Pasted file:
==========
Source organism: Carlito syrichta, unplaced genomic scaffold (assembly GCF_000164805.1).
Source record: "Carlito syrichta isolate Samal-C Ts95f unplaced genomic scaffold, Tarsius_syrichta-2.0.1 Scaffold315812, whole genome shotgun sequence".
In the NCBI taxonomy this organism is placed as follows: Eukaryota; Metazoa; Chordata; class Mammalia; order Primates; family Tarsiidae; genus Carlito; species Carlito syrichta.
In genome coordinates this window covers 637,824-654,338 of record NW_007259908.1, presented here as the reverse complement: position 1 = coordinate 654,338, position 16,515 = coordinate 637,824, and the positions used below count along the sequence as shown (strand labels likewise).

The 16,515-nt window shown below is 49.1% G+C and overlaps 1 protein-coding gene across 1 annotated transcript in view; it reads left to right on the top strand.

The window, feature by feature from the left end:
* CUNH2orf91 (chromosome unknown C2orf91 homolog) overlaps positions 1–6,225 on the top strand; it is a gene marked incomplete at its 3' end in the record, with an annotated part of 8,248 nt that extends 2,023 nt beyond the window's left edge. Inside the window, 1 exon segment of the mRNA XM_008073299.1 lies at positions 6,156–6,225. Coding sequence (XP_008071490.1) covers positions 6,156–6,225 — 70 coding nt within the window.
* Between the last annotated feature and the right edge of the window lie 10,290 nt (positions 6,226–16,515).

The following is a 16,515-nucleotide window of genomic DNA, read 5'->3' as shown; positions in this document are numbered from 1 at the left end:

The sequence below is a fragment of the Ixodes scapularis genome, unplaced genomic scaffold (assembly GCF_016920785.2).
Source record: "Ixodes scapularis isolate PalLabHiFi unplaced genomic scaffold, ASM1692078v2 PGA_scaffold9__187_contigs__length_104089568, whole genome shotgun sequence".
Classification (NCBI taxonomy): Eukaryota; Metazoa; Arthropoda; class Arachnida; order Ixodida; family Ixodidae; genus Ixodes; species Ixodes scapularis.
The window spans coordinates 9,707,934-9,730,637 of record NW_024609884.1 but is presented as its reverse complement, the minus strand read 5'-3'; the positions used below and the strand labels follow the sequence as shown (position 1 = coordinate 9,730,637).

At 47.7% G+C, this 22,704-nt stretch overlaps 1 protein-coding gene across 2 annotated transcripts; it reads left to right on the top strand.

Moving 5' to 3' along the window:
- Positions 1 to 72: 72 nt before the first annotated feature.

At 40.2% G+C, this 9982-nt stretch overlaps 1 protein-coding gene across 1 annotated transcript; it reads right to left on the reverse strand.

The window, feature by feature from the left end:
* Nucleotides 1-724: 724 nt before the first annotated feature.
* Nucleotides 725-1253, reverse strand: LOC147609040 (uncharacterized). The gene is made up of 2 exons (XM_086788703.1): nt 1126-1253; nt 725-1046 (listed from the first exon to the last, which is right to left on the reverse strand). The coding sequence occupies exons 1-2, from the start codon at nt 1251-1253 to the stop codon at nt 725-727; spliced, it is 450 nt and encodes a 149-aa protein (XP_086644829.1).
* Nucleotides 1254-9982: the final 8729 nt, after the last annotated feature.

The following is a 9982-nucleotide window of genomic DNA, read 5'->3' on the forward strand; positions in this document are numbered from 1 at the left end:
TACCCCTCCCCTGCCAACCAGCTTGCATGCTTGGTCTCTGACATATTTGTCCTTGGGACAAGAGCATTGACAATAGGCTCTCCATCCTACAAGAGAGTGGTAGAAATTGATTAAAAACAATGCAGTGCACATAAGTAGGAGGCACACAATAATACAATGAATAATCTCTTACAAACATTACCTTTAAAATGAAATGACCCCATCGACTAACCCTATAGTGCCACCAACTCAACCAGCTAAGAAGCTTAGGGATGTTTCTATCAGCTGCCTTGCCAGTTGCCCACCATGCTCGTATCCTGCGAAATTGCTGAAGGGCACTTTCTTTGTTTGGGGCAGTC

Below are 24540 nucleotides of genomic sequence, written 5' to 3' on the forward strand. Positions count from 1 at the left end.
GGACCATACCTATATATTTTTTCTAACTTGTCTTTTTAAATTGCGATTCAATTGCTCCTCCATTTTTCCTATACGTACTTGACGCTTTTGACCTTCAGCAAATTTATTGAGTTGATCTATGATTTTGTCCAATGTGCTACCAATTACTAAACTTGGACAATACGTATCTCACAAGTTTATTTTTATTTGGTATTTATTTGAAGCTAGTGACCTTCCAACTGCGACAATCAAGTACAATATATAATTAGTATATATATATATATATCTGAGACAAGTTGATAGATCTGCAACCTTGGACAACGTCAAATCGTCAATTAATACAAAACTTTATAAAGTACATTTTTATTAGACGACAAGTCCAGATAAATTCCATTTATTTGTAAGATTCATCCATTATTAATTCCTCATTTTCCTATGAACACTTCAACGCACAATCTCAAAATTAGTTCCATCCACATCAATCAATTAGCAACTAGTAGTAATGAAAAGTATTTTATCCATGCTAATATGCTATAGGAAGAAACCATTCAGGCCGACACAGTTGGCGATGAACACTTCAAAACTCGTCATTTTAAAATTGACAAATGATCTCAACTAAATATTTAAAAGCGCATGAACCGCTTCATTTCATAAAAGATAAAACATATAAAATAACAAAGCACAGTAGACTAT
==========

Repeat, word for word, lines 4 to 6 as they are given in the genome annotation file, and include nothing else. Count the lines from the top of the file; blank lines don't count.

In genome coordinates this window covers 637,824-654,338 of record NW_007259908.1, presented here as the reverse complement: position 1 = coordinate 654,338, position 16,515 = coordinate 637,824, and the positions used below count along the sequence as shown (strand labels likewise).

The 16,515-nt window shown below is 49.1% G+C and overlaps 1 protein-coding gene across 1 annotated transcript in view; it reads left to right on the top strand.

The window, feature by feature from the left end: